The committee is also expected to review seven draft laws presented by MPs, all concerning measures to amend the population structure, currently tilted in favor of expats who make up 70 percent of the population. Shaheen said the government plan shows that one of the main problems for the small number of Kuwaitis in the private sector is the huge difference between benefits in the public and private sectors.

He said the plan shows that the average monthly salary for Kuwaiti males in the government is KD 1,769 and KD 1,265 for females, with 154 average monthly working hours. At the same time, average salaries in the private sector are KD 1,387 for Kuwaiti men and KD 835 for Kuwaiti women, with 187 monthly working hours, far more than the government sector. Shaheen said that the plan also shows that the state budget rose 15.5 percent with each 5 percent increase in the number of expats as a result of spending on health, subsidies and infrastructure.

The Levant and North Africa: on the verge of . . . .

The Levant and North Africa: on the verge of . . . .

An Analysis dated 7 August 2020 by Dr Tankut Oztas is concerned by The Levant and North Africa with a challenging statement like: on the verge of economic malaise?
The pandemic-induced crisis is expected to exacerbate poverty, deepen inequality and constrain households’ access to basic needs, including health service.

ANALYSIS – The Levant and North Africa: on the verge of economic malaise?

ISTANBUL:  The spread of COVID-19 undoubtedly has had a catastrophic impact on the most vulnerable communities of the world. According to a recent World Bank report, the Middle East and North Africa (MENA) region is ranked as second-lowest among all regions in the overall Global Health Security Index, and it comes last in terms of both epidemiology workforce and emergency preparedness and response planning. Without an effective and coordinated set of policies to achieve a swift economic recovery, the region is highly likely to suffer from greater political instabilities and become a breeding ground for terror groups.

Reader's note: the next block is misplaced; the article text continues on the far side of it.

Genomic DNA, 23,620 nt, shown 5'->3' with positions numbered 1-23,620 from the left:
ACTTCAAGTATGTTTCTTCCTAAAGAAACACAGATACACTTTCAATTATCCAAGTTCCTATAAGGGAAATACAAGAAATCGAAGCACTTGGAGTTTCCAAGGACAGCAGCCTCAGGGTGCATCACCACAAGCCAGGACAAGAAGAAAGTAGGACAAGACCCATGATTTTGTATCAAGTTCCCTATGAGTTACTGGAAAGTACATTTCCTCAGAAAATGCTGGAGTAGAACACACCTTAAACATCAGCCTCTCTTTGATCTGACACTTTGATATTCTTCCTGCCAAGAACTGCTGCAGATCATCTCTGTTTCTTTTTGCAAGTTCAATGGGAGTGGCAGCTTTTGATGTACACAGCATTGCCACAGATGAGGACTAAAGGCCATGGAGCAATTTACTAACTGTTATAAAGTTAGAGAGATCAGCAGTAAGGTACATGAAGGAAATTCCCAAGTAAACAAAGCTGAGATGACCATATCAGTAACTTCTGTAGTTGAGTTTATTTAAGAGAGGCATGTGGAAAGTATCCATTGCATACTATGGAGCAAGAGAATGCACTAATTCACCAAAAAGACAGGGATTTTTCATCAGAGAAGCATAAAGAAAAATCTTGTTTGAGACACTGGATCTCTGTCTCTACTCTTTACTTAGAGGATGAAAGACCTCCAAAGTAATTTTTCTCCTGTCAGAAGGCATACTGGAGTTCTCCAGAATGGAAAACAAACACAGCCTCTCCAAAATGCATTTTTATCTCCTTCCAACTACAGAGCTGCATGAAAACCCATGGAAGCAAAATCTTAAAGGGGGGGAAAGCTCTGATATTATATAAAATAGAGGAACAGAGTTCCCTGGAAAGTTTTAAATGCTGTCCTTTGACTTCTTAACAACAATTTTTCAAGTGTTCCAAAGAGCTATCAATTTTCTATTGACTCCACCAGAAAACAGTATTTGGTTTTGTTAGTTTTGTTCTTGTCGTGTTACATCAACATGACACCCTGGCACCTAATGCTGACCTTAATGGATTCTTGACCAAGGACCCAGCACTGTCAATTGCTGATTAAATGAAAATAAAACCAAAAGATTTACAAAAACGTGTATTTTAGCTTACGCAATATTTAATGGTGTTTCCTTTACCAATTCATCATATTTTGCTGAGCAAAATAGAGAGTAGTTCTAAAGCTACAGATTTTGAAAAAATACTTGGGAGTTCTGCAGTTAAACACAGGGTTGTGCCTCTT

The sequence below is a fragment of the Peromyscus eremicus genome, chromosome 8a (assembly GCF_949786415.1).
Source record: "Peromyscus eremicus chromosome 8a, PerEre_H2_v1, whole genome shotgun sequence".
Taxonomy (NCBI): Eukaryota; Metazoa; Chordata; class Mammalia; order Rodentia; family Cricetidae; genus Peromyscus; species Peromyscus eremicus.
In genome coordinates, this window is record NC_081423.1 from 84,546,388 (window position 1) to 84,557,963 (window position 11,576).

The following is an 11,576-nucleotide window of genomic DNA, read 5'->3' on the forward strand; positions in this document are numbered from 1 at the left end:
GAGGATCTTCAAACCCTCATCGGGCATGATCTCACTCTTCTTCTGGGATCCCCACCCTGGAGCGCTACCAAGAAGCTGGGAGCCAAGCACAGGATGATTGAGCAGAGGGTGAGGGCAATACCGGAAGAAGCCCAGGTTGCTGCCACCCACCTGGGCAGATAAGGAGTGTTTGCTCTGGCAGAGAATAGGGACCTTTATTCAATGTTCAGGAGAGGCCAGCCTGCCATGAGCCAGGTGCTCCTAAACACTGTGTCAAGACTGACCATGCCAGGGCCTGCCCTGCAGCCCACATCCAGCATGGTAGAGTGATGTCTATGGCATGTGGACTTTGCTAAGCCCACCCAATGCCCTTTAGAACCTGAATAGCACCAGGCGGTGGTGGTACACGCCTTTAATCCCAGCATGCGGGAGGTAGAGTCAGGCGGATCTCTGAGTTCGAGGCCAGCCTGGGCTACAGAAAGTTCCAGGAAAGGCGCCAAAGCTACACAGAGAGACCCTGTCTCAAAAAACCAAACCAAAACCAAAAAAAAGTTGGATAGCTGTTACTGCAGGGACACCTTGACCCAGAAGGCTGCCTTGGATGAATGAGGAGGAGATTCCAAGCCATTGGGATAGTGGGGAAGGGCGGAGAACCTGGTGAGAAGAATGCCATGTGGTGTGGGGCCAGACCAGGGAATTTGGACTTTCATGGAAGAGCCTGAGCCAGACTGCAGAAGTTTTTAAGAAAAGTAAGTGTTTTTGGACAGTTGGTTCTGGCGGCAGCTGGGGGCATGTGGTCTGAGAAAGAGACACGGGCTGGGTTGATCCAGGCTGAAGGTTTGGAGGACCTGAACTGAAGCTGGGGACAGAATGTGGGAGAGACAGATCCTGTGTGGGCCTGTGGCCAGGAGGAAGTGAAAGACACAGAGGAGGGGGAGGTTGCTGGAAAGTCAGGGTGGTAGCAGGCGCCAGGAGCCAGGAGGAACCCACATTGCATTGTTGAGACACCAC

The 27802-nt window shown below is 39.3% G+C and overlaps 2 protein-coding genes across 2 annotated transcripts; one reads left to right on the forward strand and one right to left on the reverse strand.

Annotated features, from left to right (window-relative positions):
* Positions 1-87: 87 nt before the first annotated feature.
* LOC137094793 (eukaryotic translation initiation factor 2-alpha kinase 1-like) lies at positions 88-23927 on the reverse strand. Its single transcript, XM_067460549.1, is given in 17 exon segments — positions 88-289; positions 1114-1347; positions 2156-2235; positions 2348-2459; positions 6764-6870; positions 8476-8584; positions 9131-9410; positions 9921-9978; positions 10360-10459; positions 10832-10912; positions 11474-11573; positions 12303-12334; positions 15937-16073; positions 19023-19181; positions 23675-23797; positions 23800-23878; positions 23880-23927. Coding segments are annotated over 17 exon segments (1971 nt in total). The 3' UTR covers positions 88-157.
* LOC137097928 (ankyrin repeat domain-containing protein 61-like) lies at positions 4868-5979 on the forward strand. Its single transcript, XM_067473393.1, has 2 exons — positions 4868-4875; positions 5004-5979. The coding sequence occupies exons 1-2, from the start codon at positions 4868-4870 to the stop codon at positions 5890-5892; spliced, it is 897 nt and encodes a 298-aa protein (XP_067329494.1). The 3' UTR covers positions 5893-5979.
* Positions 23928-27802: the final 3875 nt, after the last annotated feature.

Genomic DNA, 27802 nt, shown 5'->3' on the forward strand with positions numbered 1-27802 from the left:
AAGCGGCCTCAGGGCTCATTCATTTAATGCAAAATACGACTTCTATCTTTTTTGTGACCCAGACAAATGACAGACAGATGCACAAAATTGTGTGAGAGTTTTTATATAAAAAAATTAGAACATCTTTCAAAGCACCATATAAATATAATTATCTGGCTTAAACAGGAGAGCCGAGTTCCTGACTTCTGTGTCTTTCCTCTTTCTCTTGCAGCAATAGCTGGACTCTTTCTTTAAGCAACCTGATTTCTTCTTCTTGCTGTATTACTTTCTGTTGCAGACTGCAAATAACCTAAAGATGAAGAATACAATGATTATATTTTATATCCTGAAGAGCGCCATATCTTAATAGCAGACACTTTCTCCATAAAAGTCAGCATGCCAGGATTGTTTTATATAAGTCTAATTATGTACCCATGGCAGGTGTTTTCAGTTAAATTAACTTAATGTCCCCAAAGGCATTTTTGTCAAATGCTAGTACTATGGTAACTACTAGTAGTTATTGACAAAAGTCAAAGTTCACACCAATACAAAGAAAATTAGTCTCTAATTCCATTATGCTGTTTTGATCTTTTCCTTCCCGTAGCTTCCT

The COVID-19 outbreak has exacerbated these pre-existing vulnerabilities and risks in the widely-mismanaged economies of the MENA, where medical systems are under-resourced and much-needed infrastructure either destroyed or lacking.

A range of harsh anti-COVID-19 measures such as self-isolation, social distancing, and lockdowns, including total curfews and international travel restrictions have been implemented by governments to control the spread of the virus and protect lives.

These preventive measures, however, led economies across the region to experience severe supply and demand shocks. The most recent regional economic outlook reports published by both the World Bank and the International Monetary Fund (IMF) forecast that regional economies would most likely experience a sharp economic fallout by –4.2 per cent and 4.7 per cent in 2020, respectively.